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DML Documentation

Documentation for the Digital Media Lab in Ellis Library

PSA Filming Best Practices

If you are in the film studio in Ellis Library, you have many filming resources at your disposal. You can check out tripods, DSLR cameras, and other equipment at the Circulation Desk on the First Floor of Ellis (near the north entrance). How to access and use the Digital Media and Innovation Lab's Film Studio:

  1. Click “Submit Your Request” on this page and reserve a time to film in the film studio. A teleprompter allows you to read a script while looking at the camera. One is available upon request.
    • You must send the request for a teleprompter and your script to the staffer ahead of time, otherwise this will cut into the amount of time that you have to film.
  2. Check out all necessary video and audio recording equipment from Circulation prior to your scheduled time. Dress appropriately for the filming. Bring a local storage device like an SD card or a USB drive if you would like the video saved there.
  3. Once a staffer allows you/your group into the space, they will ensure that the camera is turned on and will provide you with a microphone. They may ask you to speak for a few seconds to ensure that the audio is being recorded properly and if you can read the text on the teleprompter. They will address other lighting and shooting concerns.
  4. Once any technical concerns are addressed, you may begin filming your video!
    • If you need to restart your script from an earlier point, take a deep breath and give a second of silence before beginning to speak again. This will make editing in post-production easier.
    • Once you have finished reading your script, the staffer will ensure that the recording is sent to you in a timely manner.
    • Once you have finished filming, edit your video! We have another guide linked here which has instructions how to do things like chroma keying and exporting finished videos in Premiere Pro.

If you are unable to use the DMIL Film Studio for your PSA, not to worry! Though there may be a few more steps you must take on your end, you can still produce a high-quality video using the resources at your disposal.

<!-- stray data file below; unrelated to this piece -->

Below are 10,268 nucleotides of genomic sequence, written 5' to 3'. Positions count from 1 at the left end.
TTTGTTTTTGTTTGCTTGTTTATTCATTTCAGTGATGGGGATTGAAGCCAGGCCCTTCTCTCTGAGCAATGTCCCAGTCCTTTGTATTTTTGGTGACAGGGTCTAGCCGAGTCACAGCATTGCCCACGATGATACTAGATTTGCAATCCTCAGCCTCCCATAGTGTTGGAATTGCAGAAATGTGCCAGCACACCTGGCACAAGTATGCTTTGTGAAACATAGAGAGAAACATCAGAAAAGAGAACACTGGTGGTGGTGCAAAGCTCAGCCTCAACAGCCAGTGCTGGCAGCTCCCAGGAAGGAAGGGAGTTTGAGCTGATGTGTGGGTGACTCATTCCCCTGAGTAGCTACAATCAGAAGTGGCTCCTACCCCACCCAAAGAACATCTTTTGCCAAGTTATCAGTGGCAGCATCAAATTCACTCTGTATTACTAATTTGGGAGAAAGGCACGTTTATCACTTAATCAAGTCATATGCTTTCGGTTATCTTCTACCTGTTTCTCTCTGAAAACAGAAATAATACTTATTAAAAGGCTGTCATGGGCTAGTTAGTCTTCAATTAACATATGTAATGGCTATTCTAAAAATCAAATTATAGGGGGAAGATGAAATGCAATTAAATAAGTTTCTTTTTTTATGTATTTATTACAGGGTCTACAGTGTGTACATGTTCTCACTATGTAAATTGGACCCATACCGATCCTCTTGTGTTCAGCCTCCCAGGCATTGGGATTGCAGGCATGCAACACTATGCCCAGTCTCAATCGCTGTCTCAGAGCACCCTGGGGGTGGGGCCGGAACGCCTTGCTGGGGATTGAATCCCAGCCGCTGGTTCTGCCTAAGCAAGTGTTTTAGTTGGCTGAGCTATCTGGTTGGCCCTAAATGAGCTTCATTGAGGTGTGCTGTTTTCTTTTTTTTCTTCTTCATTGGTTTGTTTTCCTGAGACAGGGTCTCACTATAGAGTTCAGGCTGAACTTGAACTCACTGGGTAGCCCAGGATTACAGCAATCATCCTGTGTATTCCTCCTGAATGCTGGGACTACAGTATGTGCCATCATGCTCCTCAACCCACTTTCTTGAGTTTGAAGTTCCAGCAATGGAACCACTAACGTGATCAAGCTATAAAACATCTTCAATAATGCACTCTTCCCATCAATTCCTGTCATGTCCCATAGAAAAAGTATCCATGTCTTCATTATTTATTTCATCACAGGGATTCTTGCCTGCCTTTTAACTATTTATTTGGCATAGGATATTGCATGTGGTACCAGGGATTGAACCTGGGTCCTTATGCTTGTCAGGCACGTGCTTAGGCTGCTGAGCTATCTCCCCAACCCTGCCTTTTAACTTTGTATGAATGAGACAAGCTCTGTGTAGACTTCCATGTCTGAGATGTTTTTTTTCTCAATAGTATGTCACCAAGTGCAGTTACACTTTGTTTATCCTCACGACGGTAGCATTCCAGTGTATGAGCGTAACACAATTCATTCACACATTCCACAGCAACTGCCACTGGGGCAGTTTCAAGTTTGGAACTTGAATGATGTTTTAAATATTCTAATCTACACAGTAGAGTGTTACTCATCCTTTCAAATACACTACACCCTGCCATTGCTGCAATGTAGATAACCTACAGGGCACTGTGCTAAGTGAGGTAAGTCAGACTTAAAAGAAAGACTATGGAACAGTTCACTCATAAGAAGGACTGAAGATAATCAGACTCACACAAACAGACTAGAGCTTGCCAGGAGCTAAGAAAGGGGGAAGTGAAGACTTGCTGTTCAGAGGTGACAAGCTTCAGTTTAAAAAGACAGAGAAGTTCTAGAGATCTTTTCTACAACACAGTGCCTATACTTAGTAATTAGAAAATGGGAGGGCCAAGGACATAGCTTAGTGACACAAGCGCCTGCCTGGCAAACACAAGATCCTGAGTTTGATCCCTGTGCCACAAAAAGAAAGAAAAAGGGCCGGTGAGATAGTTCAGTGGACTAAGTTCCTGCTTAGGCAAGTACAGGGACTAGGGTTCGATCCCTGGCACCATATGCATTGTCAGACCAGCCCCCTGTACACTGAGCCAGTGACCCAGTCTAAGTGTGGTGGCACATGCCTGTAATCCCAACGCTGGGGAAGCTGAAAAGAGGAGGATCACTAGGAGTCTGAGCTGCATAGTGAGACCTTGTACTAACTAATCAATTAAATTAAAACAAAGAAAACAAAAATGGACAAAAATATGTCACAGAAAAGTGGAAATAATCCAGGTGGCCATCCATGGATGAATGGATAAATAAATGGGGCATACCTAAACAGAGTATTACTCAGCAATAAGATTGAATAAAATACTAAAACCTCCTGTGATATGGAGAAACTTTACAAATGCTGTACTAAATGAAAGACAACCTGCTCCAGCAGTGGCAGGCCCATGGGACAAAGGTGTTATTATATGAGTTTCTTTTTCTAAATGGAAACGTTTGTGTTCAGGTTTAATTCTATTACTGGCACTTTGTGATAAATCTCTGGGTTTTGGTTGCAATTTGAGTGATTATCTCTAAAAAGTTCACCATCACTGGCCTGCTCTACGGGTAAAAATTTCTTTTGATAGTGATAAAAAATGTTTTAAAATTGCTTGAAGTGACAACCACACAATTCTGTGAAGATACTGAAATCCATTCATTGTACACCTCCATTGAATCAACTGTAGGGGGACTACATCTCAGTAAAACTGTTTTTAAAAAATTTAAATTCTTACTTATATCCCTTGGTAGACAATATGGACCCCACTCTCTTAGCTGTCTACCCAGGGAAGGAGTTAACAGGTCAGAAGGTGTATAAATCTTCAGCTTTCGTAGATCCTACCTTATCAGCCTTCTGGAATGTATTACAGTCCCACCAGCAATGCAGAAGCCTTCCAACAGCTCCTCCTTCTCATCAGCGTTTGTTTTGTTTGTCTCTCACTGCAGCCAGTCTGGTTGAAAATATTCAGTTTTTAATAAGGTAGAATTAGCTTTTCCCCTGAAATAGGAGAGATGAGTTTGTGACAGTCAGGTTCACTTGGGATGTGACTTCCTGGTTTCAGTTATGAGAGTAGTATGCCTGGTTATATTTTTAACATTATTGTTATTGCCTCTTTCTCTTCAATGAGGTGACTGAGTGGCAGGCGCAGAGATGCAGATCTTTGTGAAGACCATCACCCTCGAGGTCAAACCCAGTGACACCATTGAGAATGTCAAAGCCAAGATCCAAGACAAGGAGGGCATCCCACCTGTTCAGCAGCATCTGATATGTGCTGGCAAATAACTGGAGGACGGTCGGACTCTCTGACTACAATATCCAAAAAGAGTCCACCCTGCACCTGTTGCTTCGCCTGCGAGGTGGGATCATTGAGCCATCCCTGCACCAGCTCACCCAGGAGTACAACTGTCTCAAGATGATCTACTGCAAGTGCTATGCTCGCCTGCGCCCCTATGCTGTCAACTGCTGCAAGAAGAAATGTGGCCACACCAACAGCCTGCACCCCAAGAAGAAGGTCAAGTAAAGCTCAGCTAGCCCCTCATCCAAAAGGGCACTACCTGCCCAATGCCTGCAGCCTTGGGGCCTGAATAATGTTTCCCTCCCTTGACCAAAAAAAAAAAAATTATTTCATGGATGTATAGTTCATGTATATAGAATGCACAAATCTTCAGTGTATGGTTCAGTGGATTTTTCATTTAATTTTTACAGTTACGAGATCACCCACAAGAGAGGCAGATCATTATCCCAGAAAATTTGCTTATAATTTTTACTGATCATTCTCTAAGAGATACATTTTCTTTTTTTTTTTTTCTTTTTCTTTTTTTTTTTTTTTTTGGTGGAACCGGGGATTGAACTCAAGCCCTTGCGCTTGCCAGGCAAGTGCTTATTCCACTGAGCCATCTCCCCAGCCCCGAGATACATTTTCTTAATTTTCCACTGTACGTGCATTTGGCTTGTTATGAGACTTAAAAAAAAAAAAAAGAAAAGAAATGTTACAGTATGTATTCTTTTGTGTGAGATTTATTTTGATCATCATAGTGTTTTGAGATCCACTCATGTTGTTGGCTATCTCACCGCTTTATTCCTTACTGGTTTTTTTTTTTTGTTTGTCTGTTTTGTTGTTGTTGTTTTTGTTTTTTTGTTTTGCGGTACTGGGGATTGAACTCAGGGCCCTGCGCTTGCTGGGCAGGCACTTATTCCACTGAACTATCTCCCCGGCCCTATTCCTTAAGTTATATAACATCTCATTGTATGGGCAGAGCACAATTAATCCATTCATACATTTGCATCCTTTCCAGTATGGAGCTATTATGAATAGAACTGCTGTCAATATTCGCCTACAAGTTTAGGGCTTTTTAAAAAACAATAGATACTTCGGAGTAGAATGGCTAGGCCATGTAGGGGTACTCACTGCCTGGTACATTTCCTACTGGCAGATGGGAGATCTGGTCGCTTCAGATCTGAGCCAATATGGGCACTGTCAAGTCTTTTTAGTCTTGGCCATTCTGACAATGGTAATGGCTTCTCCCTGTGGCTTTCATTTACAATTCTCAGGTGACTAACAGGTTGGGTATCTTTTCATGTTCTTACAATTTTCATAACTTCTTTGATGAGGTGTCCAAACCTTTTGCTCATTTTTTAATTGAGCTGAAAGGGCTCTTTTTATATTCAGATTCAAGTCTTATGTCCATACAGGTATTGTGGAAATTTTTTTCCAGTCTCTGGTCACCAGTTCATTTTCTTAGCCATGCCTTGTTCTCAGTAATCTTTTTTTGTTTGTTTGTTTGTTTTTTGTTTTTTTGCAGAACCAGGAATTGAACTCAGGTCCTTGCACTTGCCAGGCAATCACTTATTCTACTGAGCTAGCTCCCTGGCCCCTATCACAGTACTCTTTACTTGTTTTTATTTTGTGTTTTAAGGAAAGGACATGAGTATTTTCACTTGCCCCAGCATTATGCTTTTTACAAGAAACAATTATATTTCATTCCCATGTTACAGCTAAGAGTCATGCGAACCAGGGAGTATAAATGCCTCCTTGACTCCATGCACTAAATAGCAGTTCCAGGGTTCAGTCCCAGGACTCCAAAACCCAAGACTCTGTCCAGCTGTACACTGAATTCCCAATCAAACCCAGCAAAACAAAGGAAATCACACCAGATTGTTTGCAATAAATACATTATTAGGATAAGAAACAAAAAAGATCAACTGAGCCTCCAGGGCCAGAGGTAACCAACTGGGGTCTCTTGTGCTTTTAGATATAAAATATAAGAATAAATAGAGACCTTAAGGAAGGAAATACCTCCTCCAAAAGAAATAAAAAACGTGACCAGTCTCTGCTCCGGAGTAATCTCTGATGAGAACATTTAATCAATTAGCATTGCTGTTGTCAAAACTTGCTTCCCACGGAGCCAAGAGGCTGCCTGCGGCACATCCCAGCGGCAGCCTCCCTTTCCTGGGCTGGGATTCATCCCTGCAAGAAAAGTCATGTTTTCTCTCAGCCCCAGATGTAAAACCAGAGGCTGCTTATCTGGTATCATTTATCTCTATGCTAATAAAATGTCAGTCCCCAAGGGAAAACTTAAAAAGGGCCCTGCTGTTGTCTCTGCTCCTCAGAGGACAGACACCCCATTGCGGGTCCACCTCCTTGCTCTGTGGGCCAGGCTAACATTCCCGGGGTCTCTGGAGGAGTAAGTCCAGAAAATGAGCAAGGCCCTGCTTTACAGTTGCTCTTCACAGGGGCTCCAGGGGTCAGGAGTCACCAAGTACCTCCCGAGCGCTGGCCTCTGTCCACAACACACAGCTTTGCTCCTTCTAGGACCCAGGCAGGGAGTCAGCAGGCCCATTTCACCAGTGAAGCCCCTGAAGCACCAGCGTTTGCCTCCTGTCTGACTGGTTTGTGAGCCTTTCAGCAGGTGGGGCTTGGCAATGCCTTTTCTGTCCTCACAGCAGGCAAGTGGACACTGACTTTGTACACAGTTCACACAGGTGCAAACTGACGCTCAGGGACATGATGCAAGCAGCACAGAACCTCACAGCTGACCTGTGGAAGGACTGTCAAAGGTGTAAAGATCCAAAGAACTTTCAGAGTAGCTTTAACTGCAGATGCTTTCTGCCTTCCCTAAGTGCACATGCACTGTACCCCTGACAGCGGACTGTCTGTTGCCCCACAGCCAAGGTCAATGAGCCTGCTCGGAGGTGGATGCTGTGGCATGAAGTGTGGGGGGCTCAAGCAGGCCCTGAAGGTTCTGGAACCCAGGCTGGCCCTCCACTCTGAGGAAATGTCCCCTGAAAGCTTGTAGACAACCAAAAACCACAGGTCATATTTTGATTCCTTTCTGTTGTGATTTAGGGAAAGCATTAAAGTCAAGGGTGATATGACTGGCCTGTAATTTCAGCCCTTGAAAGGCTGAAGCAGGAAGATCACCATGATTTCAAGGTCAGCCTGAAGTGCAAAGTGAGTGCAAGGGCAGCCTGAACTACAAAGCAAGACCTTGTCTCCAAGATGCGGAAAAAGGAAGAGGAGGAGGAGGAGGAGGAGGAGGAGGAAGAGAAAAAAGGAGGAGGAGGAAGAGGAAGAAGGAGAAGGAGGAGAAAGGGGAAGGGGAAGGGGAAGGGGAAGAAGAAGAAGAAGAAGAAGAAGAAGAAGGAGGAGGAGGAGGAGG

1. Acquire the resources you’ll need to film your video. Some subsequent steps will vary based on what specific equipment you have, but for the sake of this list, we’ll assume that you can get a standalone DSLR camera or camcorder to film with.
  2. Now, find a place to film. If you can, select a background that minimizes distractions. A solid blank background/wall can work just fine, especially if you aim to chroma key yourself later. Also ensure that your space is not noisy and, if possible, has a minimal amount of echo. Make sure that your face is visible and evenly lit as well.
  3. If you can, hook your camera to an external monitor (like a small TV or computer monitor). If you can’t do this, practice placing your camera where you want to place it and record a short clip of yourself speaking. Make sure that your camera is level with your head – either raise your tripod higher or lower your body so that you are looking at eye level with the camera. Play that clip back and make sure that the audio sounds fine and that you are properly in the frame and visible. Having a friend help you film can ease this process.
  4. Have a script: in a situation like the digital media lab, you would have access to a teleprompter. In lieu of that, having a script printed out, on your phone, or a monitor off-screen will suffice.